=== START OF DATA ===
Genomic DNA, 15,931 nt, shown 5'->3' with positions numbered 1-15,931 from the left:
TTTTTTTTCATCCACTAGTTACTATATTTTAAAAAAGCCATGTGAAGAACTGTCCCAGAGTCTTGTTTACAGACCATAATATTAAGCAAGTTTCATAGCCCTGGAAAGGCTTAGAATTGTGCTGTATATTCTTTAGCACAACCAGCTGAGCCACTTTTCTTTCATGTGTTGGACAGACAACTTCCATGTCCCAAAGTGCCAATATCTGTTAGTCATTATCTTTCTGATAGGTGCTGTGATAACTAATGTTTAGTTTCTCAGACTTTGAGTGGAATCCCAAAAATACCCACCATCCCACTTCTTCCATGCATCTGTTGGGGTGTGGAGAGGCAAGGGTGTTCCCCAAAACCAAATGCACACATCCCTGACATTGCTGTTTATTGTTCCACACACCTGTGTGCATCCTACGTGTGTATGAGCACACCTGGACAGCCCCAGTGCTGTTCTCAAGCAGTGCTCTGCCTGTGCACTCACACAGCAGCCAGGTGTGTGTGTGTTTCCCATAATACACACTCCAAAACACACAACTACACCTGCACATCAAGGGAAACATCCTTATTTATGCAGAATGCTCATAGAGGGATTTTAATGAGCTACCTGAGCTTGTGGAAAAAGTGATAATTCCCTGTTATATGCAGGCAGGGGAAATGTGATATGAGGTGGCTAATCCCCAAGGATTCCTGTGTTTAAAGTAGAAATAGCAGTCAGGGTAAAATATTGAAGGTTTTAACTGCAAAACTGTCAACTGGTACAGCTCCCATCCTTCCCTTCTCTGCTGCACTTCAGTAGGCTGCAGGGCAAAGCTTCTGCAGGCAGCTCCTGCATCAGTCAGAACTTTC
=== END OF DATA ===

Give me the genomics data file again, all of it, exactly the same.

Genomic DNA, 15,931 nt, shown 5'->3' with positions numbered 1-15,931 from the left:
TTTTTTTTCATCCACTAGTTACTATATTTTAAAAAAGCCATGTGAAGAACTGTCCCAGAGTCTTGTTTACAGACCATAATATTAAGCAAGTTTCATAGCCCTGGAAAGGCTTAGAATTGTGCTGTATATTCTTTAGCACAACCAGCTGAGCCACTTTTCTTTCATGTGTTGGACAGACAACTTCCATGTCCCAAAGTGCCAATATCTGTTAGTCATTATCTTTCTGATAGGTGCTGTGATAACTAATGTTTAGTTTCTCAGACTTTGAGTGGAATCCCAAAAATACCCACCATCCCACTTCTTCCATGCATCTGTTGGGGTGTGGAGAGGCAAGGGTGTTCCCCAAAACCAAATGCACACATCCCTGACATTGCTGTTTATTGTTCCACACACCTGTGTGCATCCTACGTGTGTATGAGCACACCTGGACAGCCCCAGTGCTGTTCTCAAGCAGTGCTCTGCCTGTGCACTCACACAGCAGCCAGGTGTGTGTGTGTTTCCCATAATACACACTCCAAAACACACAACTACACCTGCACATCAAGGGAAACATCCTTATTTATGCAGAATGCTCATAGAGGGATTTTAATGAGCTACCTGAGCTTGTGGAAAAAGTGATAATTCCCTGTTATATGCAGGCAGGGGAAATGTGATATGAGGTGGCTAATCCCCAAGGATTCCTGTGTTTAAAGTAGAAATAGCAGTCAGGGTAAAATATTGAAGGTTTTAACTGCAAAACTGTCAACTGGTACAGCTCCCATCCTTCCCTTCTCTGCTGCACTTCAGTAGGCTGCAGGGCAAAGCTTCTGCAGGCAGCTCCTGCATCAGTCAGAACTTTC